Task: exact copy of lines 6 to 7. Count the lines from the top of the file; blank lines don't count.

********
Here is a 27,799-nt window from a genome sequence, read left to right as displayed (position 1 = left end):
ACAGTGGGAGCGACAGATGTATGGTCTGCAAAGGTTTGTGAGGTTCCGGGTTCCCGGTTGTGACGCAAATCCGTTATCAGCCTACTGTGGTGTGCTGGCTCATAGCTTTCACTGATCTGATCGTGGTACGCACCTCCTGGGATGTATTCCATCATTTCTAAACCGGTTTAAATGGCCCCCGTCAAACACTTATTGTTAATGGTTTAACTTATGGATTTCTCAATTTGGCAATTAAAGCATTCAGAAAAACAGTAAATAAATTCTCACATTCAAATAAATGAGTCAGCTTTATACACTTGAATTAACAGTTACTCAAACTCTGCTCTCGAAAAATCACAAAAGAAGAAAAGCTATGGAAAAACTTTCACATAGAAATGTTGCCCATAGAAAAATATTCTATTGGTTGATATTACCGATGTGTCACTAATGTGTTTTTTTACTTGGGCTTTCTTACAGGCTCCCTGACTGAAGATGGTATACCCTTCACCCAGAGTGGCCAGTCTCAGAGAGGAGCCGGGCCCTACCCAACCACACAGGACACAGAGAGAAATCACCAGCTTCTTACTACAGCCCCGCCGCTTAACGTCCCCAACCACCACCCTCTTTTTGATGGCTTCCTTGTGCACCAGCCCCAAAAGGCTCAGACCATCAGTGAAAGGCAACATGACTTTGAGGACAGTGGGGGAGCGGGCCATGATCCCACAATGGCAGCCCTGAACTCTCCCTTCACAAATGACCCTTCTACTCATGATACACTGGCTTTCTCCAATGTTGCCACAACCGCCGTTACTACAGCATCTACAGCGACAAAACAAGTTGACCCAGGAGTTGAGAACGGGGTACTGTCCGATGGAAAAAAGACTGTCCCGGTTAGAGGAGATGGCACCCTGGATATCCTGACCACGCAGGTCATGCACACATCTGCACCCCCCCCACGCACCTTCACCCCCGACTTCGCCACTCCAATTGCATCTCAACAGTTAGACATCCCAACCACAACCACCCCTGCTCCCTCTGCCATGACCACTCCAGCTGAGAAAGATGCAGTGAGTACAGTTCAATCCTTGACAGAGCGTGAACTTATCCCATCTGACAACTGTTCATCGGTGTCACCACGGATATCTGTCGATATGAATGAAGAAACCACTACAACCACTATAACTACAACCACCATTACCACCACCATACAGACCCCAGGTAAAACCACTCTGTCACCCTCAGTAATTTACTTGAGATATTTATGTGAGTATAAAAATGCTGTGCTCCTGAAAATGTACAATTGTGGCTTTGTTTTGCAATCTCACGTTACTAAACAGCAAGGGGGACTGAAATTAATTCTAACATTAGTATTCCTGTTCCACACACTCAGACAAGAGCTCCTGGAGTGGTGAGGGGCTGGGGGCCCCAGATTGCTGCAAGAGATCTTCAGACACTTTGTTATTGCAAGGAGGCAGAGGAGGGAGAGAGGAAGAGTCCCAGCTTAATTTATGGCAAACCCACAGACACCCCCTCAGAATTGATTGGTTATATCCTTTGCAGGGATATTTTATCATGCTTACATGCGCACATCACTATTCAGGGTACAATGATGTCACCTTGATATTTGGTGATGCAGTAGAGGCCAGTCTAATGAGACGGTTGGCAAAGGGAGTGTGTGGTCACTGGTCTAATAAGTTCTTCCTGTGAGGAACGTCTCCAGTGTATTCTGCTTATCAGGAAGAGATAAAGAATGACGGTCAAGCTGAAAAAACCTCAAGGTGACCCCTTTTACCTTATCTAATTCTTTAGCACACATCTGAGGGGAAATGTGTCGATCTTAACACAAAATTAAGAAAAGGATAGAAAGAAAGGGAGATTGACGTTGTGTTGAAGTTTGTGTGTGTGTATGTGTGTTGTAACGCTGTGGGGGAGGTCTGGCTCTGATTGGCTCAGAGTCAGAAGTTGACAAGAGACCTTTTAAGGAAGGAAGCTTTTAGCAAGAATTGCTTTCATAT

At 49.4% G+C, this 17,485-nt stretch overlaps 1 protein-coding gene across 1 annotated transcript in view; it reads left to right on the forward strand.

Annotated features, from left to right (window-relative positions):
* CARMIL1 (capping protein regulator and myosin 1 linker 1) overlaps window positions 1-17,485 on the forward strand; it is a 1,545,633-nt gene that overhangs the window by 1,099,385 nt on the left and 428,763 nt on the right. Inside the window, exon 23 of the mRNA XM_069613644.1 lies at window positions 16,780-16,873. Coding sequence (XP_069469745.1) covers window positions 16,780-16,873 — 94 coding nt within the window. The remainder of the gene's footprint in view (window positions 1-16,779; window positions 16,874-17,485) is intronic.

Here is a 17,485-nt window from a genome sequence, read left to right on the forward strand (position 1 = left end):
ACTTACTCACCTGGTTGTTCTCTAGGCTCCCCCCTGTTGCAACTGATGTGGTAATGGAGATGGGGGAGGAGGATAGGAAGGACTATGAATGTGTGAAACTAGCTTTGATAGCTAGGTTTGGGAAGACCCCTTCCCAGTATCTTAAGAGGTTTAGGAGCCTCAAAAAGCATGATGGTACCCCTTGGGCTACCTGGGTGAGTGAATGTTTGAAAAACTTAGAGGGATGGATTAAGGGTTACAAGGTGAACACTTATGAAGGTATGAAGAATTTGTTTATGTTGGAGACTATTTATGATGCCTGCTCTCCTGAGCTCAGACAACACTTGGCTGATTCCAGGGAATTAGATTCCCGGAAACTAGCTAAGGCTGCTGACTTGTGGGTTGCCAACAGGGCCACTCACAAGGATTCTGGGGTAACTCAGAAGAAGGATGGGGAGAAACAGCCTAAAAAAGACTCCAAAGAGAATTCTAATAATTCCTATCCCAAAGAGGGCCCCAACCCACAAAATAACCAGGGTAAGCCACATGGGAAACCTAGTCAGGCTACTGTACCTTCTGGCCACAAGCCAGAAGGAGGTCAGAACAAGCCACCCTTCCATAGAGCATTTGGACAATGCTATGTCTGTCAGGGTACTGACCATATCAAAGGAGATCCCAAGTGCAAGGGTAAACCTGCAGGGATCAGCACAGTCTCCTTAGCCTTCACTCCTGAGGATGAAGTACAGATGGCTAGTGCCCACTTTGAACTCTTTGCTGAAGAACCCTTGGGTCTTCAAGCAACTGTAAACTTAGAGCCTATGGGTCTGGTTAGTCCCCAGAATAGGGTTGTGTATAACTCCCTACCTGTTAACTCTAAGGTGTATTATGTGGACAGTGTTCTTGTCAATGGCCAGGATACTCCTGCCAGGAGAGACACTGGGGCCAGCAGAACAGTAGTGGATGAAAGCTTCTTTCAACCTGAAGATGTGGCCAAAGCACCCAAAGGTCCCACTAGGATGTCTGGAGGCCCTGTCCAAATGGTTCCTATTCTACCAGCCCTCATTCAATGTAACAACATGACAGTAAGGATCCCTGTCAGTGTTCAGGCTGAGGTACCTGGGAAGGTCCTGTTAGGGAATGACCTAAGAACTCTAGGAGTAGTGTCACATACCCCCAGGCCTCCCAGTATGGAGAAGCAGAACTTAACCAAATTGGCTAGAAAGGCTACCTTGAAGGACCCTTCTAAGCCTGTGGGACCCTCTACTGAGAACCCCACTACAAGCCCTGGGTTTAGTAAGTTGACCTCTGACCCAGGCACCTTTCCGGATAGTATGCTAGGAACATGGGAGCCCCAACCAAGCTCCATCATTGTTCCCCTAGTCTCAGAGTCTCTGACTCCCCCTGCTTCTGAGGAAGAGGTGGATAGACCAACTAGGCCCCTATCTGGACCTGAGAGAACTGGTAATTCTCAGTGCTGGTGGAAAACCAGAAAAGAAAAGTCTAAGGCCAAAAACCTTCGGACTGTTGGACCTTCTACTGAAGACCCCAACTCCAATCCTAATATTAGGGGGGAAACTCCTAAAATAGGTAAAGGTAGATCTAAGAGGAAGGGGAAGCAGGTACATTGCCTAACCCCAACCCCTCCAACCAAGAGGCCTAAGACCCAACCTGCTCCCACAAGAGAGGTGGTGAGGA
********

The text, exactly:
Here is a 17,485-nt window from a genome sequence, read left to right on the forward strand (position 1 = left end):
ACTTACTCACCTGGTTGTTCTCTAGGCTCCCCCCTGTTGCAACTGATGTGGTAATGGAGATGGGGGAGGAGGATAGGAAGGACTATGAATGTGTGAAACTAGCTTTGATAGCTAGGTTTGGGAAGACCCCTTCCCAGTATCTTAAGAGGTTTAGGAGCCTCAAAAAGCATGATGGTACCCCTTGGGCTACCTGGGTGAGTGAATGTTTGAAAAACTTAGAGGGATGGATTAAGGGTTACAAGGTGAACACTTATGAAGGTATGAAGAATTTGTTTATGTTGGAGACTATTTATGATGCCTGCTCTCCTGAGCTCAGACAACACTTGGCTGATTCCAGGGAATTAGATTCCCGGAAACTAGCTAAGGCTGCTGACTTGTGGGTTGCCAACAGGGCCACTCACAAGGATTCTGGGGTAACTCAGAAGAAGGATGGGGAGAAACAGCCTAAAAAAGACTCCAAAGAGAATTCTAATAATTCCTATCCCAAAGAGGGCCCCAACCCACAAAATAACCAGGGTAAGCCACATGGGAAACCTAGTCAGGCTACTGTACCTTCTGGCCACAAGCCAGAAGGAGGTCAGAACAAGCCACCCTTCCATAGAGCATTTGGACAATGCTATGTCTGTCAGGGTACTGACCATATCAAAGGAGATCCCAAGTGCAAGGGTAAACCTGCAGGGATCAGCACAGTCTCCTTAGCCTTCACTCCTGAGGATGAAGTACAGATGGCTAGTGCCCACTTTGAACTCTTTGCTGAAGAACCCTTGGGTCTTCAAGCAACTGTAAACTTAGAGCCTATGGGTCTGGTTAGTCCCCAGAATAGGGTTGTGTATAACTCCCTACCTGTTAACTCTAAGGTGTATTATGTGGACAGTGTTCTTGTCAATGGCCAGGATACTCCTGCCAGGAGAGACACTGGGGCCAGCAGAACAGTAGTGGATGAAAGCTTCTTTCAACCTGAAGATGTGGCCAAAGCACCCAAAGGTCCCACTAGGATGTCTGGAGGCCCTGTCCAAATGGTTCCTATTCTACCAGCCCTCATTCAATGTAACAACATGACAGTAAGGATCCCTGTCAGTGTTCAGGCTGAGGTACCTGGGAAGGTCCTGTTAGGGAATGACCTAAGAACTCTAGGAGTAGTGTCACATACCCCCAGGCCTCCCAGTATGGAGAAGCAGAACTTAACCAAATTGGCTAGAAAGGCTACCTTGAAGGACCCTTCTAAGCCTGTGGGACCCTCTACTGAGAACCCCACTACAAGCCCTGGGTTTAGTAAGTTGACCTCTGACCCAGGCACCTTTCCGGATAGTATGCTAGGAACATGGGAGCCCCAACCAAGCTCCATCATTGTTCCCCTAGTCTCAGAGTCTCTGACTCCCCCTGCTTCTGAGGAAGAGGTGGATAGACCAACTAGGCCCCTATCTGGACCTGAGAGAACTGGTAATTCTCAGTGCTGGTGGAAAACCAGAAAAGAAAAGTCTAAGGCCAAAAACCTTCGGACTGTTGGACCTTCTACTGAAGACCCCAACTCCAATCCTAATATTAGGGGGGAAACTCCTAAAATAGGTAAAGGTAGATCTAAGAGGAAGGGGAAGCAGGTACATTGCCTAACCCCAACCCCTCCAACCAAGAGGCCTAAGACCCAACCTGCTCCCACAAGAGAGGTGGTGAGGA